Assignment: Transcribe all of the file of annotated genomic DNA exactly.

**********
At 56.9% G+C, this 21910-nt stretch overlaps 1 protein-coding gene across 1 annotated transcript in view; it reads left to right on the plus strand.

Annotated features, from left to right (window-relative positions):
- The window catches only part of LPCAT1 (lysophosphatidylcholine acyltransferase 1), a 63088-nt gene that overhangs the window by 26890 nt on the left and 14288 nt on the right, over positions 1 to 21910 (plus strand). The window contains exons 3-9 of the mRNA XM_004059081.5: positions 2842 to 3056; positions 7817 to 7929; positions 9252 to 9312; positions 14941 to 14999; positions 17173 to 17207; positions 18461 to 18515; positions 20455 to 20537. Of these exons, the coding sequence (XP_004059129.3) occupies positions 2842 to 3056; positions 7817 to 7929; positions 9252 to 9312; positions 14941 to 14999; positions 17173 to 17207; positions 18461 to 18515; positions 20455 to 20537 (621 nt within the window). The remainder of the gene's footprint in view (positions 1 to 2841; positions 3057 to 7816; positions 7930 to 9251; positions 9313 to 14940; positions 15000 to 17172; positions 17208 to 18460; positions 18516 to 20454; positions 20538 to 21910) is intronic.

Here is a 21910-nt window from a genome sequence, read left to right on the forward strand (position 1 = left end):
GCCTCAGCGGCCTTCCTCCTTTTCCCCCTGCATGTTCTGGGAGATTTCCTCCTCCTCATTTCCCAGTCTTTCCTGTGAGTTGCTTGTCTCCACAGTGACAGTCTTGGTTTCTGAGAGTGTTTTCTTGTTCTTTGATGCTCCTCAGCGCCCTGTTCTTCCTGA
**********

At 56.9% G+C, this 21910-nt stretch overlaps 1 protein-coding gene across 1 annotated transcript in view; it reads left to right on the plus strand.

Annotated features, from left to right (window-relative positions):
- The window catches only part of LPCAT1 (lysophosphatidylcholine acyltransferase 1), a 63088-nt gene that overhangs the window by 26890 nt on the left and 14288 nt on the right, over positions 1 to 21910 (plus strand). The window contains exons 3-9 of the mRNA XM_004059081.5: positions 2842 to 3056; positions 7817 to 7929; positions 9252 to 9312; positions 14941 to 14999; positions 17173 to 17207; positions 18461 to 18515; positions 20455 to 20537. Of these exons, the coding sequence (XP_004059129.3) occupies positions 2842 to 3056; positions 7817 to 7929; positions 9252 to 9312; positions 14941 to 14999; positions 17173 to 17207; positions 18461 to 18515; positions 20455 to 20537 (621 nt within the window). The remainder of the gene's footprint in view (positions 1 to 2841; positions 3057 to 7816; positions 7930 to 9251; positions 9313 to 14940; positions 15000 to 17172; positions 17208 to 18460; positions 18516 to 20454; positions 20538 to 21910) is intronic.

Here is a 21910-nt window from a genome sequence, read left to right on the forward strand (position 1 = left end):
GCCTCAGCGGCCTTCCTCCTTTTCCCCCTGCATGTTCTGGGAGATTTCCTCCTCCTCATTTCCCAGTCTTTCCTGTGAGTTGCTTGTCTCCACAGTGACAGTCTTGGTTTCTGAGAGTGTTTTCTTGTTCTTTGATGCTCCTCAGCGCCCTGTTCTTCCTGA